• Authored By: Rehema Kahunde
25 Oct 2021

A larger part of the world’s working population earns its livelihood from the informal economy.[1] Informality is herein defined as non-registration of business for taxation and incorporation purpose.

The International Labour Organisation (ILO) estimates that informal employment comprises about 72 percent of non-agricultural employment in Sub-Saharan Africa and that the share would be much larger if informal employment in agriculture were included. In 2017/18, Ministry of Finance, Planning and Economic Development (MoFPED) attributed 51 percent of Uganda’s economy to activities in the informal economy.

Rehema Kahunde, EPRC Research Analyst

Several studies have attributed informality in Uganda to lack of alternative sources of livelihood, resulting from the inability of the formal sector to absorb bulging job seekers. The skill requirements for jobs in the formal sector also exacerbate the informality challenge. In addition, the expensive and lengthy registration process and lack of awareness about the need and the value of business registration have been highlighted in the third National Development Plan (NDP III) among the main obstacles to business registration.

Preliminary results from a recent survey conducted by the Economic Policy Research Centre (EPRC) on informal businesses in Uganda suggest that business communities, especially those in rural areas, lack awareness about the benefits of business registration for tax and incorporation purposes. The survey also suggests that registration bodies such as Uganda Registration Services Bureau (URSB) and Uganda Revenue Authority (URA) are not known in the rural parts of the country.

Some rural areas also have no URSB and URA offices in the vicinity. Indeed, according to URSB, the number of new companies and business names registered has been declining annually as illustrated in figure 1 below.

The lack of formalisation portends significant cost to the economy. A large informal sector pauses a structural constraint on revenue growth as informal businesses operate beyond the sight of the tax system. NDP III highlights informality among the factors that deny the economy up to 40 percent of the annual revenue targets. This impacts on fairness among businesses and significantly raises the tax burden faced by their tax-compliant counterparts as the tax authority strives to meet the country’s domestic revenue targets.

This, therefore, provides a basis for the quest to reduce the size of the informal sector. Indeed, the reduction of the size of the informal sector is one of the key results to be achieved in the next five years under the private sector development programme of NDP III.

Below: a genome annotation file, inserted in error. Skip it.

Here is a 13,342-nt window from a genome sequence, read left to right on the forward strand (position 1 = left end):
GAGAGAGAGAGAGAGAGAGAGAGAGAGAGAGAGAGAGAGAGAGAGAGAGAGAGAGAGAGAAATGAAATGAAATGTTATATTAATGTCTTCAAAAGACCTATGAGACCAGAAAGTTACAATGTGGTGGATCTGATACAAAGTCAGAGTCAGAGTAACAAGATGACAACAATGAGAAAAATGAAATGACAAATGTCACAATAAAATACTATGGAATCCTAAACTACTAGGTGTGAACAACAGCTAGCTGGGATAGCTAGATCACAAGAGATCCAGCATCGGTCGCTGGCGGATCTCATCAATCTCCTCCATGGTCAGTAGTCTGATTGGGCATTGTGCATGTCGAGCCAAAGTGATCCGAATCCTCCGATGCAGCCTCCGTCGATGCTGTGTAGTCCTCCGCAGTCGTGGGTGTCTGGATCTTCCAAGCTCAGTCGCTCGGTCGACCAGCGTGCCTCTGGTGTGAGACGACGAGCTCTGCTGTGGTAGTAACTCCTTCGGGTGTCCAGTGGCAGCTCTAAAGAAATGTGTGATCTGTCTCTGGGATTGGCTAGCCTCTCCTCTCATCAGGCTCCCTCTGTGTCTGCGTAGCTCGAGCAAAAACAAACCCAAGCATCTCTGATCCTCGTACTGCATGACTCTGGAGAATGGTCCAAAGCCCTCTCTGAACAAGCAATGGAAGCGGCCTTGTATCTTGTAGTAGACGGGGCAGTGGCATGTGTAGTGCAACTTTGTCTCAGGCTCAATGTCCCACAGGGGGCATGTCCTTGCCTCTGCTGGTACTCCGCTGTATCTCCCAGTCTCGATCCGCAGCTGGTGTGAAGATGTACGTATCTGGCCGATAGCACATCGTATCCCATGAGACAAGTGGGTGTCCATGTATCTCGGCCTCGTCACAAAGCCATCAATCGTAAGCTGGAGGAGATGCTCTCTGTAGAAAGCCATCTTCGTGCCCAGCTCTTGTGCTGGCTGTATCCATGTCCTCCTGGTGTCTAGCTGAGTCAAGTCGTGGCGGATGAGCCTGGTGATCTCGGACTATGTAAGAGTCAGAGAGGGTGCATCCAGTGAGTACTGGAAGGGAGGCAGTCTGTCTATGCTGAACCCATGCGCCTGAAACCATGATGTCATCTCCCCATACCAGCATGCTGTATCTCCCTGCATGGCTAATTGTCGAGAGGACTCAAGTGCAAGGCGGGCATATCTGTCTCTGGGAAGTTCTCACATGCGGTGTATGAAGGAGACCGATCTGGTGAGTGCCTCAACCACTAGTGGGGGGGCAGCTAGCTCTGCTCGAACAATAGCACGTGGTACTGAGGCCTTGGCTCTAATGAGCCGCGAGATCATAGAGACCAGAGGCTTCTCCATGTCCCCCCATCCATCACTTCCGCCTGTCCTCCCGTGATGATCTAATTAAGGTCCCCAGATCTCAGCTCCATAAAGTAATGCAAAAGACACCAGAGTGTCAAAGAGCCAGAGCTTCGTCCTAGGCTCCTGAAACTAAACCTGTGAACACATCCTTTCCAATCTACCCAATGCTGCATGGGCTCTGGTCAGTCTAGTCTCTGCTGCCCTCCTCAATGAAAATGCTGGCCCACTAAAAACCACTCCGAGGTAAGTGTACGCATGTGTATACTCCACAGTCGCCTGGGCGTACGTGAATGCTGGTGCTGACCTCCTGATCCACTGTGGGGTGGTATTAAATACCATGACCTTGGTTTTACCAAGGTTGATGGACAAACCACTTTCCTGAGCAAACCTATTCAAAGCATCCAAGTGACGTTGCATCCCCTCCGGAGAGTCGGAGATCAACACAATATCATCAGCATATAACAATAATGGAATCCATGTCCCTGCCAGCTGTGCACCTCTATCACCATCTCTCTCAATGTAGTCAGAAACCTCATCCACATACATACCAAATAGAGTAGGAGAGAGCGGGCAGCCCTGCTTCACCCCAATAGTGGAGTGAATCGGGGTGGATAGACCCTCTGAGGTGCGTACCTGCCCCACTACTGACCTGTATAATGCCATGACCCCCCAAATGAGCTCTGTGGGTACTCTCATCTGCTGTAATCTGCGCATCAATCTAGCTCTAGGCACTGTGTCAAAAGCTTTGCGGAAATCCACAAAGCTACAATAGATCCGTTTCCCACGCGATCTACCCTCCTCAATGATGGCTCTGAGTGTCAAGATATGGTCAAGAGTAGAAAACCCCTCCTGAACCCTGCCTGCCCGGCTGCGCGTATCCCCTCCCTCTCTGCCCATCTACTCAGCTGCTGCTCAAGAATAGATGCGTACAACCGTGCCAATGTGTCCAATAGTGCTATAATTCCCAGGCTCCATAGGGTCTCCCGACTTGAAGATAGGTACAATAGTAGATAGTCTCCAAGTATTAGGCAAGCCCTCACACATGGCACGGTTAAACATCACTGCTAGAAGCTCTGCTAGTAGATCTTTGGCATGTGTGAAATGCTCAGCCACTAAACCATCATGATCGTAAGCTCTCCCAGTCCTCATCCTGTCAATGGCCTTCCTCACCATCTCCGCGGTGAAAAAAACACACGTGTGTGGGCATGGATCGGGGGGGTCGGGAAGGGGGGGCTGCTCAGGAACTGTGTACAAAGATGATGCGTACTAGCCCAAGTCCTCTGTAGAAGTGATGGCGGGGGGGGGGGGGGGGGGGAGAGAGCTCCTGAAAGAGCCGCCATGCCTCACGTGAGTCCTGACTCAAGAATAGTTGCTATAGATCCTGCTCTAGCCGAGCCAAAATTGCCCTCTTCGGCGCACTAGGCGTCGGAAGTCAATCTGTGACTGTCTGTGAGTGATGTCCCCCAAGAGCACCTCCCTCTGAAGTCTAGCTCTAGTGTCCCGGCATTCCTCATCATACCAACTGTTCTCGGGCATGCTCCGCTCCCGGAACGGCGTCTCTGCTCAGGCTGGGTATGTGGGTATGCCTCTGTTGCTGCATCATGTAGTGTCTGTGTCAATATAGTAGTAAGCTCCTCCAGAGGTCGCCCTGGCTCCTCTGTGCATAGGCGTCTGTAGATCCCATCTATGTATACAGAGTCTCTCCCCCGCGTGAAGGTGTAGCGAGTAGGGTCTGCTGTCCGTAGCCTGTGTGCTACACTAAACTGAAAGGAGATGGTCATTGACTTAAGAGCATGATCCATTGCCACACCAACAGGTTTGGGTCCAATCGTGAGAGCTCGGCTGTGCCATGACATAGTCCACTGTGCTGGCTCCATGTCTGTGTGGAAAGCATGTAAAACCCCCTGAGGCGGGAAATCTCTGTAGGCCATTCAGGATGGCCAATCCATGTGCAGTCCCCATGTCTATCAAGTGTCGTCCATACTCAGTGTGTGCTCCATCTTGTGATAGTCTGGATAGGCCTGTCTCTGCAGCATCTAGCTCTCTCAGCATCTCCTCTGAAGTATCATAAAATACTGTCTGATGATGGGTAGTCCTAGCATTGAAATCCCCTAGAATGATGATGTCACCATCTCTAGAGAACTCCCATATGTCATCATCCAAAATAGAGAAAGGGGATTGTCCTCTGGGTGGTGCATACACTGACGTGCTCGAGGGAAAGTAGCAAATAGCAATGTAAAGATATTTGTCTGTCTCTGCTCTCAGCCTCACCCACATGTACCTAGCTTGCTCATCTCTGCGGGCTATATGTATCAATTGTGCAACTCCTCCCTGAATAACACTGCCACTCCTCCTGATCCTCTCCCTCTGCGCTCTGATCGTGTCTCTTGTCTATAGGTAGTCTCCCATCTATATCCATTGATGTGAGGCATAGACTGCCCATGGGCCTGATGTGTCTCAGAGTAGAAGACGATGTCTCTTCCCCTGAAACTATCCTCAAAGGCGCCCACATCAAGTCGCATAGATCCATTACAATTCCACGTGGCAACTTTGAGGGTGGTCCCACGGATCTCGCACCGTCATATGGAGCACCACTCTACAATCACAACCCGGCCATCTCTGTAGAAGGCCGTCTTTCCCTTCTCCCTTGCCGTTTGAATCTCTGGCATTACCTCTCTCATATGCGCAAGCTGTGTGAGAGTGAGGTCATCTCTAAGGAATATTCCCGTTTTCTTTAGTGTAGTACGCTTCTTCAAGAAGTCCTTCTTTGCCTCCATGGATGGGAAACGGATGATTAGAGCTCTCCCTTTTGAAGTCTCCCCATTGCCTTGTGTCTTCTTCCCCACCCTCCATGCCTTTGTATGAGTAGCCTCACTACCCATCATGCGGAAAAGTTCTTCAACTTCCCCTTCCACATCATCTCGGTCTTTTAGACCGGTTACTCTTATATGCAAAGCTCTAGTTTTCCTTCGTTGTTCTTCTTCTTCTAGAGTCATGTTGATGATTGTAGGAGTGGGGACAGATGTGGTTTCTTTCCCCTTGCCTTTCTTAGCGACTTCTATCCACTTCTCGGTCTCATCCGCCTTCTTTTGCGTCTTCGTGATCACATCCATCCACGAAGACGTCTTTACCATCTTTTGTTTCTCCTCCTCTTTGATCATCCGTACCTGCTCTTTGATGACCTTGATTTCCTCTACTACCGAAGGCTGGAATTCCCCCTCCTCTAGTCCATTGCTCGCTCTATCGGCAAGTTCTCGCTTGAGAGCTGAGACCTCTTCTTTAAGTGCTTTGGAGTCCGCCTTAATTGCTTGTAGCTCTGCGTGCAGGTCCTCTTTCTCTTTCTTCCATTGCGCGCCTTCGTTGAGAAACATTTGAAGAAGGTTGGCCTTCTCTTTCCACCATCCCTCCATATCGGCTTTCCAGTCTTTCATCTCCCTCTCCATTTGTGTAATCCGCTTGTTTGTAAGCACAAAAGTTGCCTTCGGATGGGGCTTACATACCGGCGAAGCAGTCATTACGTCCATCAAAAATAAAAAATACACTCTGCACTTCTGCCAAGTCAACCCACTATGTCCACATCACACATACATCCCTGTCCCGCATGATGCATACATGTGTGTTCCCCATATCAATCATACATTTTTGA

Several interventions have been implemented in the bid to ease the process of formalisation. Such interventions include the multi-institutional Tax Registration Expansion Project (TREP), establishment of the National Identification Register and investment in the National Backbone Infrastructure project as well as setting up improved market facilities to accommodate the hawkers and street vendors in different parts of the country.

Despite these efforts, informality in Uganda has persisted and this may deter the achievement of government objectives of reducing the size of the informal sector to 45 percent in 2024/25.

Way forward

Therefore, in order to achieve the planned reduction of the informal sector during the NDP III period, there is need to sensitize the business communities in rural areas about the reasons why their businesses should be registered. In this case, establishment of one-stop registration points in every district is pertinent.

These should be tasked with organising frequent sensitisation exercises in business communities across the country which would go a long way in increasing awareness about who, how and where to register their businesses. This would require concerted efforts by the concerned government agencies with assistance from local government officers who are closer to the respective business communities.

The government should support hands-on skilling/on-job training in form of internships in formal institutions to enable job seekers to obtain the necessary skills required for them to join the formal sector.

Furthermore, putting in place incentives to business registration/formalisation, e.g., the extension of social security coverage to all employees in registered businesses, provision of financial support to registered businesses especially at start-up and during a crisis such as COVID-19 would be key in motivating business owners to have their businesses registered.


[1] The key underlying criteria commonly used to define informality relates to business size, nature of registration with regulators, payment of taxes, contract arrangements and social security coverage for employees.